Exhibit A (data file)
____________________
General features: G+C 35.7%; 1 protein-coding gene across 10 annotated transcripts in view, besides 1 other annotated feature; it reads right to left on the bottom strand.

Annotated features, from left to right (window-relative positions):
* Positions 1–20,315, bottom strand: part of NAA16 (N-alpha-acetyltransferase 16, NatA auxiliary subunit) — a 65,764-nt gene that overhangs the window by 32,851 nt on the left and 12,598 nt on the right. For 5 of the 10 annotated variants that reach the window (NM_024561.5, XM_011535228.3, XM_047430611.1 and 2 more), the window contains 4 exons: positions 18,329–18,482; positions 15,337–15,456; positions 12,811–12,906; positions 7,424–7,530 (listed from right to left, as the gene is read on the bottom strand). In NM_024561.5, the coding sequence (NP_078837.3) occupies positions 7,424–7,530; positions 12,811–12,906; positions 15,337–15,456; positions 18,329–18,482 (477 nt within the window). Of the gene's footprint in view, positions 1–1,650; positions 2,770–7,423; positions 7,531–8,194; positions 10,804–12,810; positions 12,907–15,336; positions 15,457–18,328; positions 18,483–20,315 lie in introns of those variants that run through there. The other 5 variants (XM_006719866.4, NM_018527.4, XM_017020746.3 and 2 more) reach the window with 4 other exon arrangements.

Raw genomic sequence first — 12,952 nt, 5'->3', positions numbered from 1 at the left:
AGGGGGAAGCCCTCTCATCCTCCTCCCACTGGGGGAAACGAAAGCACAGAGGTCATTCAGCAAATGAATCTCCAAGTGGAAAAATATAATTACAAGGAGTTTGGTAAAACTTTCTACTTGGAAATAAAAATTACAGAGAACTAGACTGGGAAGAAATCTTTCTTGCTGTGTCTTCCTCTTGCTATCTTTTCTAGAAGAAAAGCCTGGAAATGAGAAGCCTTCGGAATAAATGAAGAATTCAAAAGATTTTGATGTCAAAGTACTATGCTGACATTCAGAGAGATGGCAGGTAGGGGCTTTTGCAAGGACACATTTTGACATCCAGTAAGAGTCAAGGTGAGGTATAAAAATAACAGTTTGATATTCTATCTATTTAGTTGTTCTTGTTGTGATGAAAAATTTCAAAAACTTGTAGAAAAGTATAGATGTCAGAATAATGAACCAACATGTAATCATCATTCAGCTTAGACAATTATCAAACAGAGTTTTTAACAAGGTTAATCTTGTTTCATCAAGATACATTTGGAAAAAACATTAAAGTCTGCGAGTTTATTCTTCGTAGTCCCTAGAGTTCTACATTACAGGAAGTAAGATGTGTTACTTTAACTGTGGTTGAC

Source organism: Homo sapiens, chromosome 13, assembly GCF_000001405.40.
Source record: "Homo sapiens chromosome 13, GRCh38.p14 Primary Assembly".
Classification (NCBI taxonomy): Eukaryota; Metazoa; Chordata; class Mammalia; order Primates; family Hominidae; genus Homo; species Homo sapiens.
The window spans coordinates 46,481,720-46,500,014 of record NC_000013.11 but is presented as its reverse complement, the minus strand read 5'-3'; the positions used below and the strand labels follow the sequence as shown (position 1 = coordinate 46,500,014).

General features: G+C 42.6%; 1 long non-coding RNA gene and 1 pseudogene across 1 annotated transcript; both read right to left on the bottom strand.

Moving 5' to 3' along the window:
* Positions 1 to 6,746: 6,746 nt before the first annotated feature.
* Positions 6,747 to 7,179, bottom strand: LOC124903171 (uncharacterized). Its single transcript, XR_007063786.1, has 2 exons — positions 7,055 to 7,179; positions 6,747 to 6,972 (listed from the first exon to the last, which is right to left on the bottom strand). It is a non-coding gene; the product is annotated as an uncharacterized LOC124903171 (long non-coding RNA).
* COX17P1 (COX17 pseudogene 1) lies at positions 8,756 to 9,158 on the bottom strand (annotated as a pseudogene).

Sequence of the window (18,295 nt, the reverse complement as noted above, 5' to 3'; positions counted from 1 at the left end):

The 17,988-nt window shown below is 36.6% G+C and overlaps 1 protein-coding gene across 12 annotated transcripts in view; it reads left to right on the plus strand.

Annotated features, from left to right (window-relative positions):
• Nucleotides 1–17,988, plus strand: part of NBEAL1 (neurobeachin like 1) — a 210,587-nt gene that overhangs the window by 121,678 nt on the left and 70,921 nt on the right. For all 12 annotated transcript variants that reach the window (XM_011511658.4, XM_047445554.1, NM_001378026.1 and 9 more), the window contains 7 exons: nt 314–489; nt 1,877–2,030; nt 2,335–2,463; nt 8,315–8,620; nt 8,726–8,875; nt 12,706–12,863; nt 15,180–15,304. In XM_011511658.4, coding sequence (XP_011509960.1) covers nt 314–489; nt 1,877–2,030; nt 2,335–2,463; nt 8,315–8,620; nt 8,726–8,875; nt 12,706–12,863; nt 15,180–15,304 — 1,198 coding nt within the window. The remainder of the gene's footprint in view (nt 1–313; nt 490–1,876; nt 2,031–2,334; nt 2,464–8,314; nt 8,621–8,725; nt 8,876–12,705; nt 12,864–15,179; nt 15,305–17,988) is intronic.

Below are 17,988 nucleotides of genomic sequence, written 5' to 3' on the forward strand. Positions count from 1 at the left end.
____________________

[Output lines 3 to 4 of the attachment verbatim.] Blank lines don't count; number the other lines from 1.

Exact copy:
* Positions 1–20,315, bottom strand: part of NAA16 (N-alpha-acetyltransferase 16, NatA auxiliary subunit) — a 65,764-nt gene that overhangs the window by 32,851 nt on the left and 12,598 nt on the right. For 5 of the 10 annotated variants that reach the window (NM_024561.5, XM_011535228.3, XM_047430611.1 and 2 more), the window contains 4 exons: positions 18,329–18,482; positions 15,337–15,456; positions 12,811–12,906; positions 7,424–7,530 (listed from right to left, as the gene is read on the bottom strand). In NM_024561.5, the coding sequence (NP_078837.3) occupies positions 7,424–7,530; positions 12,811–12,906; positions 15,337–15,456; positions 18,329–18,482 (477 nt within the window). Of the gene's footprint in view, positions 1–1,650; positions 2,770–7,423; positions 7,531–8,194; positions 10,804–12,810; positions 12,907–15,336; positions 15,457–18,328; positions 18,483–20,315 lie in introns of those variants that run through there. The other 5 variants (XM_006719866.4, NM_018527.4, XM_017020746.3 and 2 more) reach the window with 4 other exon arrangements.

Raw genomic sequence first — 12,952 nt, 5'->3', positions numbered from 1 at the left: